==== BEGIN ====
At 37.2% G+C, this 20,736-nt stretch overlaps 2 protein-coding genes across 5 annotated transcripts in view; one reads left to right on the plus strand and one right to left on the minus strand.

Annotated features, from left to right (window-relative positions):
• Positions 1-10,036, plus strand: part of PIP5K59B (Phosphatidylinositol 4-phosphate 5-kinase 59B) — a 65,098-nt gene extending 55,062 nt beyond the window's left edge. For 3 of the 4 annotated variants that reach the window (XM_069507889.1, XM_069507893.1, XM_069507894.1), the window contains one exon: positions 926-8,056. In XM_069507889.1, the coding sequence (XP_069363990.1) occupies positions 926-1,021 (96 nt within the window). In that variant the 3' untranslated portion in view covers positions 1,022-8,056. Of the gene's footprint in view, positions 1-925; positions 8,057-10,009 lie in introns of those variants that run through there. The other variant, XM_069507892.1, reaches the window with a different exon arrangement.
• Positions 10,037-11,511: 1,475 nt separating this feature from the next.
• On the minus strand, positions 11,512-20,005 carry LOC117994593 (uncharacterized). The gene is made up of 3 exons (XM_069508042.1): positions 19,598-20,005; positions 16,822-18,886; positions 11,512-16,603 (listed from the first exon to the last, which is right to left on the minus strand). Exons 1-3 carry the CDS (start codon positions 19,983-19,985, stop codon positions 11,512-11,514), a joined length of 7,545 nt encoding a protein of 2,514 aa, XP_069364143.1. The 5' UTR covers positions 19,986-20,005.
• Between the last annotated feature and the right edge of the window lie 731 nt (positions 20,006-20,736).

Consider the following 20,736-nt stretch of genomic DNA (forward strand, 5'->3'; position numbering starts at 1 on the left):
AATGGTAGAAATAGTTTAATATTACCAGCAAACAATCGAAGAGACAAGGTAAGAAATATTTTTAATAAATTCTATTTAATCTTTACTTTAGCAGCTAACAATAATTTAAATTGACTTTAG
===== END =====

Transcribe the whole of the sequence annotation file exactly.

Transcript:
At 37.2% G+C, this 20,736-nt stretch overlaps 2 protein-coding genes across 5 annotated transcripts in view; one reads left to right on the plus strand and one right to left on the minus strand.

Annotated features, from left to right (window-relative positions):
• Positions 1-10,036, plus strand: part of PIP5K59B (Phosphatidylinositol 4-phosphate 5-kinase 59B) — a 65,098-nt gene extending 55,062 nt beyond the window's left edge. For 3 of the 4 annotated variants that reach the window (XM_069507889.1, XM_069507893.1, XM_069507894.1), the window contains one exon: positions 926-8,056. In XM_069507889.1, the coding sequence (XP_069363990.1) occupies positions 926-1,021 (96 nt within the window). In that variant the 3' untranslated portion in view covers positions 1,022-8,056. Of the gene's footprint in view, positions 1-925; positions 8,057-10,009 lie in introns of those variants that run through there. The other variant, XM_069507892.1, reaches the window with a different exon arrangement.
• Positions 10,037-11,511: 1,475 nt separating this feature from the next.
• On the minus strand, positions 11,512-20,005 carry LOC117994593 (uncharacterized). The gene is made up of 3 exons (XM_069508042.1): positions 19,598-20,005; positions 16,822-18,886; positions 11,512-16,603 (listed from the first exon to the last, which is right to left on the minus strand). Exons 1-3 carry the CDS (start codon positions 19,983-19,985, stop codon positions 11,512-11,514), a joined length of 7,545 nt encoding a protein of 2,514 aa, XP_069364143.1. The 5' UTR covers positions 19,986-20,005.
• Between the last annotated feature and the right edge of the window lie 731 nt (positions 20,006-20,736).

Consider the following 20,736-nt stretch of genomic DNA (forward strand, 5'->3'; position numbering starts at 1 on the left):
AATGGTAGAAATAGTTTAATATTACCAGCAAACAATCGAAGAGACAAGGTAAGAAATATTTTTAATAAATTCTATTTAATCTTTACTTTAGCAGCTAACAATAATTTAAATTGACTTTAG